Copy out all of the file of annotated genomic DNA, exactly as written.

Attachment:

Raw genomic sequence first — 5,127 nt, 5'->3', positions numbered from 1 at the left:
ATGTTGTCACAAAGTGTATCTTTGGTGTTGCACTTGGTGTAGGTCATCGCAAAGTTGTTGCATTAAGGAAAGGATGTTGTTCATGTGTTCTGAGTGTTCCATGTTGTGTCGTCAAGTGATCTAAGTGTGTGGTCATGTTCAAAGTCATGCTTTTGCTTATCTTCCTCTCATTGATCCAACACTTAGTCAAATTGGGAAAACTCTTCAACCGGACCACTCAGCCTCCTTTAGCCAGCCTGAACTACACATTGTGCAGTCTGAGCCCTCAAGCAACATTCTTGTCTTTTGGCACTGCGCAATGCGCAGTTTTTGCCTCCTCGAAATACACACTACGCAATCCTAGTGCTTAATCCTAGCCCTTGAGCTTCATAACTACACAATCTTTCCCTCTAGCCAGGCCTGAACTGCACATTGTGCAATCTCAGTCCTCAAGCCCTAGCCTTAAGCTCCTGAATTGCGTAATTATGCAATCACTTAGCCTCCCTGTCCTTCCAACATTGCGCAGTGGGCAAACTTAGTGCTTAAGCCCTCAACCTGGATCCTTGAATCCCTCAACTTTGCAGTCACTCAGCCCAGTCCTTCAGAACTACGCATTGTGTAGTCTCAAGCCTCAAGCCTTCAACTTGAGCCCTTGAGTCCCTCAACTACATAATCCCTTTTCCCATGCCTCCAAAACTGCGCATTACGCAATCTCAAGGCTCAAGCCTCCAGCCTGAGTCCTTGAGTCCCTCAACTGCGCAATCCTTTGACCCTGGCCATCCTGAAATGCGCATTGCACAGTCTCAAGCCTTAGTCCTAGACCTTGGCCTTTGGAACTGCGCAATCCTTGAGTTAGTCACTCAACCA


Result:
Raw genomic sequence first — 5,127 nt, 5'->3', positions numbered from 1 at the left:
ATGTTGTCACAAAGTGTATCTTTGGTGTTGCACTTGGTGTAGGTCATCGCAAAGTTGTTGCATTAAGGAAAGGATGTTGTTCATGTGTTCTGAGTGTTCCATGTTGTGTCGTCAAGTGATCTAAGTGTGTGGTCATGTTCAAAGTCATGCTTTTGCTTATCTTCCTCTCATTGATCCAACACTTAGTCAAATTGGGAAAACTCTTCAACCGGACCACTCAGCCTCCTTTAGCCAGCCTGAACTACACATTGTGCAGTCTGAGCCCTCAAGCAACATTCTTGTCTTTTGGCACTGCGCAATGCGCAGTTTTTGCCTCCTCGAAATACACACTACGCAATCCTAGTGCTTAATCCTAGCCCTTGAGCTTCATAACTACACAATCTTTCCCTCTAGCCAGGCCTGAACTGCACATTGTGCAATCTCAGTCCTCAAGCCCTAGCCTTAAGCTCCTGAATTGCGTAATTATGCAATCACTTAGCCTCCCTGTCCTTCCAACATTGCGCAGTGGGCAAACTTAGTGCTTAAGCCCTCAACCTGGATCCTTGAATCCCTCAACTTTGCAGTCACTCAGCCCAGTCCTTCAGAACTACGCATTGTGTAGTCTCAAGCCTCAAGCCTTCAACTTGAGCCCTTGAGTCCCTCAACTACATAATCCCTTTTCCCATGCCTCCAAAACTGCGCATTACGCAATCTCAAGGCTCAAGCCTCCAGCCTGAGTCCTTGAGTCCCTCAACTGCGCAATCCTTTGACCCTGGCCATCCTGAAATGCGCATTGCACAGTCTCAAGCCTTAGTCCTAGACCTTGGCCTTTGGAACTGCGCAATCCTTGAGTTAGTCACTCAACCA